The inner contact 18 is inserted in the insulating piece 20, mounted in the housing 10, from the other side than are the insulating piece and the outer contact 16, as is shown in FIG. 2. In so doing, the latching collar 32 of the inner contact 18 latches in place in the interior of the insulating piece 20, so that the inner contact is firmly received. Finally, the spring clip 34 is slipped onto the ball-shaped head 30 of the inner contact 18. With this, assembly of the coaxial plug member is completed. The important feature lies in that the pivoting arrangement of the contact unit on the housing is substantially established by the outer contact 16 only. The ability to pivot results from the radial and axial play between the retention ring 11 and the skirt 22 in the housing.
FIG. 3 shows the assembled coaxial plug member which in this arrangement is mounted in a receiving part 40. There is further shown a complementary plug member 42 which is plugged into the assembled coaxial plug member. The complementary plug member has pin-shaped contacts 44 which are pushed into the inner contacts 18 of the coaxial plug member. It is clearly to be seen at the lower outer contact 16 of FIG. 3 how the latter is obliquely accommodated in the housing 10 and in the retention ring 11: The distance between the left-hand end face of the retention ring 11 and the shoulder 23 is on the lower side much smaller than on the upper side, because the outer contact 16 together with the insulating piece 20 and the inner contact 18 is rotated relative to the housing 10 in anti-clockwise direction. Such pivoting motion of the contact unit occurs around a center of motion which is approximately coincident with the center of the ball-shaped head 30 of the inner contact 18. This is why merely a rotational movement occurs between the spring clip 34 and the ball-shaped head 30 when the unit made up of outer contact 16, inner contact 18 and insulating piece 20 adapts to an obliquely inserted complementary plug member. In spite of the frictional forces between the ball-shaped head 30 and the spring clip 34 and due to the large distance between the free front end of the contact units 12, 14 and the center of motion on the ball-shaped member 30, this rotational movement can be achieved with low forces, as the forces acting have a large lever arm. These forces required are significantly smaller than those necessary for a translational movement between ball-shaped head and spring clip, because a translational movement does not benefit from a long lever arm.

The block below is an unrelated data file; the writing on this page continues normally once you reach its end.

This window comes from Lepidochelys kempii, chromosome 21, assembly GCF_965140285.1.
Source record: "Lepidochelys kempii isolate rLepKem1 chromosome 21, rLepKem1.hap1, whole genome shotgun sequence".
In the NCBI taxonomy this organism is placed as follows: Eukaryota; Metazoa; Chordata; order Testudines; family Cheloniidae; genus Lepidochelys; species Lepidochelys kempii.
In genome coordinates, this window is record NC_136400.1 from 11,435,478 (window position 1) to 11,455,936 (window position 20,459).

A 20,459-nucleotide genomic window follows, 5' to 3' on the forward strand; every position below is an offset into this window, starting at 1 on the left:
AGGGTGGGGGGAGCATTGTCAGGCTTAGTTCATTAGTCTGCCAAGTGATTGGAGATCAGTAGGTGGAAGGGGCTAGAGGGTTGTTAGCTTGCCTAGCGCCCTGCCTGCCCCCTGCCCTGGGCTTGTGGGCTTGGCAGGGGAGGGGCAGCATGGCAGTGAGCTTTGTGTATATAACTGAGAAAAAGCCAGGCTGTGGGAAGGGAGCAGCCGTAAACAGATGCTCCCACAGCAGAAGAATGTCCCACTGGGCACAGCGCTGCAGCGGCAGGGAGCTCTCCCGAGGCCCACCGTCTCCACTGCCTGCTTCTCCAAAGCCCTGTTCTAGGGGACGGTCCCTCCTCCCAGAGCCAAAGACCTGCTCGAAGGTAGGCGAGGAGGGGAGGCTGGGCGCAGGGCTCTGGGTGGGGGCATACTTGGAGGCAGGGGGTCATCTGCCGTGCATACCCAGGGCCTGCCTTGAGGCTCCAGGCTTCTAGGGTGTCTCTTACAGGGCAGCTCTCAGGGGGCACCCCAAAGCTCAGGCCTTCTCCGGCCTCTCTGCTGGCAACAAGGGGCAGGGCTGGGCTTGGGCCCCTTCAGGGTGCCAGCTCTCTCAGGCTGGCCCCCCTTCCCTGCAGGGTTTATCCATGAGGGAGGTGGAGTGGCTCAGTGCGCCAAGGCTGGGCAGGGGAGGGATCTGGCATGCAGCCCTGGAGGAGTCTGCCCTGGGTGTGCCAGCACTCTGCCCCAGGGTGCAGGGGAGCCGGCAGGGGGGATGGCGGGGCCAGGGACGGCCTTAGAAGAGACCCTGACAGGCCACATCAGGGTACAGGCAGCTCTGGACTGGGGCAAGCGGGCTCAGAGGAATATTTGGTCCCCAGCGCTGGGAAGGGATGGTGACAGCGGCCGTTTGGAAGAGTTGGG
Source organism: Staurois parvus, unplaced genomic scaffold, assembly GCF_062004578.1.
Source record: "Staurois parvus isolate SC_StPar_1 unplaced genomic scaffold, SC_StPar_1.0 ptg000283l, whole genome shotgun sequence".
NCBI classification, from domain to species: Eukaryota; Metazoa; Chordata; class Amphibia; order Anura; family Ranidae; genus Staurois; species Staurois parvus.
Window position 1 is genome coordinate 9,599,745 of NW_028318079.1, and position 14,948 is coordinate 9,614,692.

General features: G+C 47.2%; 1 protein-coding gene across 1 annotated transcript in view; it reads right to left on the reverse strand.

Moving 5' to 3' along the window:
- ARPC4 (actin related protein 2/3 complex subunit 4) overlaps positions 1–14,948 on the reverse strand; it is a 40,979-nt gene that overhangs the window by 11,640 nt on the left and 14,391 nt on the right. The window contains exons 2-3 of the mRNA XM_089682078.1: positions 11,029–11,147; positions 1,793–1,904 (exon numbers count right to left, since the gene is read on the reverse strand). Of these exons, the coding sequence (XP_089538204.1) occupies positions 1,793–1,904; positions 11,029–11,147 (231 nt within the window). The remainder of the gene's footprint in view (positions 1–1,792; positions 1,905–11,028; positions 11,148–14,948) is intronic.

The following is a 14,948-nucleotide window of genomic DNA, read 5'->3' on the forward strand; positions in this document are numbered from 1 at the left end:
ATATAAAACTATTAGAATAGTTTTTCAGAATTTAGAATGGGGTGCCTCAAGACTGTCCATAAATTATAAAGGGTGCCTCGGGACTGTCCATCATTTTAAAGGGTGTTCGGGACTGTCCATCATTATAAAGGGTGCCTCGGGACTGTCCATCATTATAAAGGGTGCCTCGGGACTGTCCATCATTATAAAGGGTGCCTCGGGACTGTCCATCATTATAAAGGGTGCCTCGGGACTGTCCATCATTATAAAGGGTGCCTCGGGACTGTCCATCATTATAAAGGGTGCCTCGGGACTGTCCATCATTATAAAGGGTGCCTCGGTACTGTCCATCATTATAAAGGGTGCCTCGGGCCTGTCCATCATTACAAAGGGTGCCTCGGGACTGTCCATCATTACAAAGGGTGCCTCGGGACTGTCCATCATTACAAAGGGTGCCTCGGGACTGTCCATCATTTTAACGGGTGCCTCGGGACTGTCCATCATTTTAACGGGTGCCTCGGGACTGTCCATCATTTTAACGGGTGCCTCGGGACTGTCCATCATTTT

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|U.S. Classification||439/63, 439/252, 439/578|
|International Classification||H01R13/631, H01R24/02, H01R13/62|
|Mar 25, 2002||AS||Assignment|
Owner name: HARTING KGAA, GERMANY
Free format text: ASSIGNMENT OF ASSIGNORS INTEREST;ASSIGNORS:BERGHORN, MANFRED;PAPE, GUNTER;REEL/FRAME:012746/0838
Effective date: 20020308
|Jul 17, 2002||AS||Assignment|
Owner name: HARTING KGAA, GERMANY
Free format text: CORRECTION OF ASSIGNMENT;ASSIGNORS:BERGHORN, MANFRED;PAPE, GUNTER;REEL/FRAME:013095/0510
Effective date: 20020308
|Jul 19, 2004||AS||Assignment|
Owner name: HARTING ELECTRONICS GMBH & CO. KG, GERMANY
Free format text: ASSIGNMENT OF ASSIGNORS INTEREST;ASSIGNOR:HARTING KGAA;REEL/FRAME:015571/0234
Effective date: 20040602
|Aug 23, 2007||FPAY||Fee payment|
Year of fee payment: 4
|Aug 30, 2011||FPAY||Fee payment|
Year of fee payment: 8
|Sep 2, 2015||FPAY||Fee payment|
Year of fee payment: 12